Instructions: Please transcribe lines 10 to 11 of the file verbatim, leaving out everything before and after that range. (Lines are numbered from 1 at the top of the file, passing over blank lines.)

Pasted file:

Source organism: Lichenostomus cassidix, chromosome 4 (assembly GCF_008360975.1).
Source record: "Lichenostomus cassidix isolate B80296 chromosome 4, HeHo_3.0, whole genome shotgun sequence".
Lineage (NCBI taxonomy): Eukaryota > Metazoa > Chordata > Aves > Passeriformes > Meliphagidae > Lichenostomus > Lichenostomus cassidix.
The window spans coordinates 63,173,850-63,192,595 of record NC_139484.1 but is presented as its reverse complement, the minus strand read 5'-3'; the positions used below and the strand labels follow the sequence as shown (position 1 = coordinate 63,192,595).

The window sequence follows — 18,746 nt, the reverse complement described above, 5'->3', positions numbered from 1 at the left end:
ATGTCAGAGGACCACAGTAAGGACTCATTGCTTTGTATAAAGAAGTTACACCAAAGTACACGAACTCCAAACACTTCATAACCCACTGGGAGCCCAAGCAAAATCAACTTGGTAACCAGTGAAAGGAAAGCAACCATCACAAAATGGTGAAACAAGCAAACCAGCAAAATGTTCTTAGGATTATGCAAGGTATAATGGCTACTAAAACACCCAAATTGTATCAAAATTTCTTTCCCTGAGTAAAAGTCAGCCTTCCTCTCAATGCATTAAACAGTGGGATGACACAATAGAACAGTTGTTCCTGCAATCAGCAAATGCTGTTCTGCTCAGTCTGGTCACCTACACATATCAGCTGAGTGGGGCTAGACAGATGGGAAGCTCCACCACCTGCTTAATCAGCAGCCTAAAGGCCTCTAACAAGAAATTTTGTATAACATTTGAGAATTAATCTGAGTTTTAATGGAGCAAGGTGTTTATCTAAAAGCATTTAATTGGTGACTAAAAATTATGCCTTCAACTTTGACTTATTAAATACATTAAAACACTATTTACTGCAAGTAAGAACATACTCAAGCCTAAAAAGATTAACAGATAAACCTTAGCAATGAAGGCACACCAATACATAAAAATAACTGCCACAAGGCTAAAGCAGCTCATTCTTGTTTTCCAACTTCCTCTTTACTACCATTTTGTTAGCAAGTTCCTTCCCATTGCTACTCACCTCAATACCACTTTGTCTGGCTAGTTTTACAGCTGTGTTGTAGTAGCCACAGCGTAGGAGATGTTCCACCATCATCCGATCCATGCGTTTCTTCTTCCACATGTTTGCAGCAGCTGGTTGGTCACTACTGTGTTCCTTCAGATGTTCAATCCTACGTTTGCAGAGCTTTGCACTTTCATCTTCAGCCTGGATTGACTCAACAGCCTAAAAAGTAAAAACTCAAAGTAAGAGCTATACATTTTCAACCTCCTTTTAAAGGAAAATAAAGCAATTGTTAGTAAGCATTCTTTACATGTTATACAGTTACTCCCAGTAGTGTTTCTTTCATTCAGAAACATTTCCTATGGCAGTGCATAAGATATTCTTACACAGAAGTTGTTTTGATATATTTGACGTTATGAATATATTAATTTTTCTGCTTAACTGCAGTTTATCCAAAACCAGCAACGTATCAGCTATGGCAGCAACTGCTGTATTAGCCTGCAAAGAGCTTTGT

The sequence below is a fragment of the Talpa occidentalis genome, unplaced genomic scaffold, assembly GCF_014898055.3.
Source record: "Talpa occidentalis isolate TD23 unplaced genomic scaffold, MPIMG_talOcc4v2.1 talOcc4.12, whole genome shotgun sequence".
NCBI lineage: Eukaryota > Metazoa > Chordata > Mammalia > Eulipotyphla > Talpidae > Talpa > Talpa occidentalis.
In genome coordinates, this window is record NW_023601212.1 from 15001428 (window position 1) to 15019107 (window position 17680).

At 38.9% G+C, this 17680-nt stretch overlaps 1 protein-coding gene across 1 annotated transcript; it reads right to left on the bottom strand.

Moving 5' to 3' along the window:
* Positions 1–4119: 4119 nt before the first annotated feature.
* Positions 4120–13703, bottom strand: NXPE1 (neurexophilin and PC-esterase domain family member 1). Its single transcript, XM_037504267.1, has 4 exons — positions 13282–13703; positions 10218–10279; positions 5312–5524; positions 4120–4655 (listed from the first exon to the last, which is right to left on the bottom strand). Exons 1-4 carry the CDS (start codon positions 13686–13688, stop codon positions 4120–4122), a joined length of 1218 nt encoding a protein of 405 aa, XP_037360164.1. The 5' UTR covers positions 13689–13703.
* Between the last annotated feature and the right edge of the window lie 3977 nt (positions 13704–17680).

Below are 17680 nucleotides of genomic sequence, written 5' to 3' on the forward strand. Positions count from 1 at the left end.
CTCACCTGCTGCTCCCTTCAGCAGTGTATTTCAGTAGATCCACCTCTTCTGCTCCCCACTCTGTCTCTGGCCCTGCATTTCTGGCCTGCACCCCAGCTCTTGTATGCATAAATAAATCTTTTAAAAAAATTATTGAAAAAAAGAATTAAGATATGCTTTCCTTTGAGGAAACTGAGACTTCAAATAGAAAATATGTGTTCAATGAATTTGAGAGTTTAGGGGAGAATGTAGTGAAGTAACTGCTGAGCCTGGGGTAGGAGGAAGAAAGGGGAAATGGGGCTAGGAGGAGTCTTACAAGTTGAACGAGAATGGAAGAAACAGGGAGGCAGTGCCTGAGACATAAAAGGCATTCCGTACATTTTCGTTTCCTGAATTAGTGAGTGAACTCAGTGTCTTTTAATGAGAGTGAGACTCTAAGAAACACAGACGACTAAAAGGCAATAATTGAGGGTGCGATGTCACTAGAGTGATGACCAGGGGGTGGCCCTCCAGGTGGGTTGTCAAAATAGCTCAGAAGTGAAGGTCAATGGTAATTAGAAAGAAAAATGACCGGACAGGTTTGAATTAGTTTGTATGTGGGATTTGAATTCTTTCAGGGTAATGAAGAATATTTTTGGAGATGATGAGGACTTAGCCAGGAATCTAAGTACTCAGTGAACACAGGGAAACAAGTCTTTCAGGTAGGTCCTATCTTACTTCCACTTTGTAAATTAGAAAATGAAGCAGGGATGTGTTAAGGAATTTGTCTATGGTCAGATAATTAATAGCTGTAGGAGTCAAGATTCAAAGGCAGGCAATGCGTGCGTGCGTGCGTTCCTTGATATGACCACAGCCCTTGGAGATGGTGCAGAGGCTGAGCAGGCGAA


In genome coordinates, this window is record NW_023601212.1 from 15001428 (window position 1) to 15019107 (window position 17680).

At 38.9% G+C, this 17680-nt stretch overlaps 1 protein-coding gene across 1 annotated transcript; it reads right to left on the bottom strand.